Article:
In fact not only is it not going to happen, but there is going to be more and more rationing - it's inevitable as we have an ageing population affected by very high levels of obesity, and a huge host of sophisticated and expensive new treatments for cancers and complex conditions which the public will expect the NHS to provide.

There will be more and more 'trimming' of services.

Please don't think by saying this I'm in favour of it. I'm frightened for the future of healthcare in the UK.

LaVolcan Sat 17-Aug-13 22:17:47

That's very harsh RedToothBrush - trying to lay the blame for the problems of the NHS at minifingers door.

No one was saying coercion was good and I doubt if anyone thinks it.

I think that anyone who wants to deviate from the standard package that their hospital offers runs the risk of meeting with some sort of 'coercion'.

RedToothBrush Bosnia-Herzegovina Sat 17-Aug-13 21:17:44

And you are saying coercision is good? And making excuses for it on the basis of cost?

Utterly appalling. Lets let old people sit in their shit because we can't manage our resources. We are a wealthy nation. We CAN afford this.

Stop justifying the unjustifable.

You are the reason why healthcare is in the state its in. Because you are accepting it instead of saying this isn't acceptable. You allow those running the services to get away with it and carry on, rather than tackle the issues.

Minifingers Sat 17-Aug-13 20:20:46

"to make the suggestion of coercing women is bad, in all things but healthcare"

Sadly we are all 'coerced' into choices we'd not usually make by a lack of funding in the NHS and across public services.

My elderly disabled FIL is bedridden and is currently being 'coerced' into staying in bed by a lack of funding for physiotherapy which would help him regain some of his mobility, for example.

Not offering surgical birth on demand across the NHS isn't misogynistic, really it isn't. It IS about the fact that hospitals can't safely accommodate higher levels of surgical birth than they are currently doing without an increase in funding. And it's hard to argue that any increase in funding should go towards expanding elective surgery for healthy women when women with complex health conditions (including tokophobia) are experiencing higher levels of mortality and severe morbidity because of a lack of consultant cover and postnatal care.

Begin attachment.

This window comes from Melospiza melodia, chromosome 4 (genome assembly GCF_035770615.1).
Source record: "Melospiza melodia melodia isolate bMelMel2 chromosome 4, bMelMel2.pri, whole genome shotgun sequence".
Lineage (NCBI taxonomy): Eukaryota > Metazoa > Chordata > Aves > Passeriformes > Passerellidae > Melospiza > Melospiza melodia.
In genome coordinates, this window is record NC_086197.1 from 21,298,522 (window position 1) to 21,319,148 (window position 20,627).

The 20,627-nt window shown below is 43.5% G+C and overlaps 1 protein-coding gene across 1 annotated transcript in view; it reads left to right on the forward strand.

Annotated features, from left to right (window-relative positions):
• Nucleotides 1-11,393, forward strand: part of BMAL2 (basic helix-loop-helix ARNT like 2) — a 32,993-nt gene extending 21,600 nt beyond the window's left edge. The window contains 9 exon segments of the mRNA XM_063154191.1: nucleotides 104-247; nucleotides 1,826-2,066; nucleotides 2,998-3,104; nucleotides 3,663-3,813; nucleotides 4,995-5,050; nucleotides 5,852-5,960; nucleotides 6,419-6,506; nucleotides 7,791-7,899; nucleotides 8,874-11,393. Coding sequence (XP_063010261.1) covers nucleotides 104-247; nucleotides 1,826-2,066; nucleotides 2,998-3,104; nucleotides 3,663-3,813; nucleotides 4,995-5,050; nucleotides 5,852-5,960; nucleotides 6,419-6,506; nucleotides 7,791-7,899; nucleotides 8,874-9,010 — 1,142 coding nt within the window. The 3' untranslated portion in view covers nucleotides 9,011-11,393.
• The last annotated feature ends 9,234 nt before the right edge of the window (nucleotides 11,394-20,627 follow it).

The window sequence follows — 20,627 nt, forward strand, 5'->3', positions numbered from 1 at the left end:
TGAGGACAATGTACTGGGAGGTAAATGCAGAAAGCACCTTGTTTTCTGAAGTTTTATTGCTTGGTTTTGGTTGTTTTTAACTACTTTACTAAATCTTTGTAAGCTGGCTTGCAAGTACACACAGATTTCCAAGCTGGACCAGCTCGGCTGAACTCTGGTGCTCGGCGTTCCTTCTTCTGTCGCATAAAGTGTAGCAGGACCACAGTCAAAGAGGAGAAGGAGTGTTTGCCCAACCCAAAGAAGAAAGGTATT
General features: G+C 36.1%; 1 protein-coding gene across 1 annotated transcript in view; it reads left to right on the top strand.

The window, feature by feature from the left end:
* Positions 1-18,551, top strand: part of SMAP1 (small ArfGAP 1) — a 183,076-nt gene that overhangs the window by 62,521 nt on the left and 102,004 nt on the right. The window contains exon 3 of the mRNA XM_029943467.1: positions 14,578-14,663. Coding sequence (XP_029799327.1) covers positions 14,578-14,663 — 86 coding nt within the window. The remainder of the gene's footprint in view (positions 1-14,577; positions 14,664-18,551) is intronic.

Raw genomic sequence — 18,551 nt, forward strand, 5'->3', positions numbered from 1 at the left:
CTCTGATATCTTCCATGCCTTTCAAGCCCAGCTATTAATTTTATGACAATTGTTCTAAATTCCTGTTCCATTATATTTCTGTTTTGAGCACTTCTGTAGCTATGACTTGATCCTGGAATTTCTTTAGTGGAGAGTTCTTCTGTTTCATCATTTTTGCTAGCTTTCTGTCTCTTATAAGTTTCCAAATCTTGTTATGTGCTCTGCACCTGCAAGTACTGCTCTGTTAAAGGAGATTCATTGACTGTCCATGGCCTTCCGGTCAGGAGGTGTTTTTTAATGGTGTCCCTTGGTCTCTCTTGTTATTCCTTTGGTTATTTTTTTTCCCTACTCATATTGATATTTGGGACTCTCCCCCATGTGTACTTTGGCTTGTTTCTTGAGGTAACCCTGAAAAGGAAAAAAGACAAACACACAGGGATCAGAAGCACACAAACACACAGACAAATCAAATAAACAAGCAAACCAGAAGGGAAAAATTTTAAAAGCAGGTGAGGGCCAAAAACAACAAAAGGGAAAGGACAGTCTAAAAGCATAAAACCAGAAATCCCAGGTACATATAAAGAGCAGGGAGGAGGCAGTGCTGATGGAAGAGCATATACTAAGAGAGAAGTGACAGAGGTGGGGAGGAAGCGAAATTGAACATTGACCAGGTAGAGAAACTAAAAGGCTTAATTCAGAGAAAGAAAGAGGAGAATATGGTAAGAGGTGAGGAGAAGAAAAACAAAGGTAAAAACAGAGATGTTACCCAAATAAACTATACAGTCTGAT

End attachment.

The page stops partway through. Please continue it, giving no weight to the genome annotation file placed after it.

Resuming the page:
Women who have significant mental health problems relating to childbirth should already have access to surgical birth if this is what they need. If they are not being diagnosed and put on the right care pathway then this issue needs addressing, but that is not what's being discussed here is it?

Minifingers Sat 17-Aug-13 19:59:09

Red toothbrush - I absolutely agree that women should have the choice of a planned c/s, just as they should have the choice to have gastric band surgery if they feel they need it for a decent quality of life. The question is whether this choice should be provided by the NHS where women and babies are already being put at risk because of an over-stretched surgical service and a lack of midwives.

RedToothBrush Bosnia-Herzegovina Sat 17-Aug-13 18:34:18

VinegarDrinker Fri 16-Aug-13 05:41:54
I don't think it's helpful to conflate the issues of resource management (FWIW I'm not aware of a national Consultant shortage, the opposite if anything, though I've certainly come across units which are very understaffed from a midwifery POV) with the fundamental (feminist?) question of whether an individual woman should be able to make an informed choice about her mode of delivery.

Yes, all the things you have mentioned are hugely important, and reducing em CS rates is an admirable goal, but it is patronising in the extreme to assume that all women strive for a VB - even if they could be assured it would be complication-free.

BINGO!

As for coercion of women. Really?

Lets coerce women to stay home, do all the housework etc etc etc. Lets ignore the implications of coercing women who do not want to do what they are being coerced into doing...

Fuck that!

Am I living in some parallel dimension were it is unacceptable to make the suggestion of coercing women is bad, in all things but healthcare because of this utterly misguided and disgusting view that women are incapable of making an educated decision for themselves and someone else has to somehow tell them what to do.

I am utterly horrified by that comment and the implications of it.

Minifingers Fri 16-Aug-13 20:17:45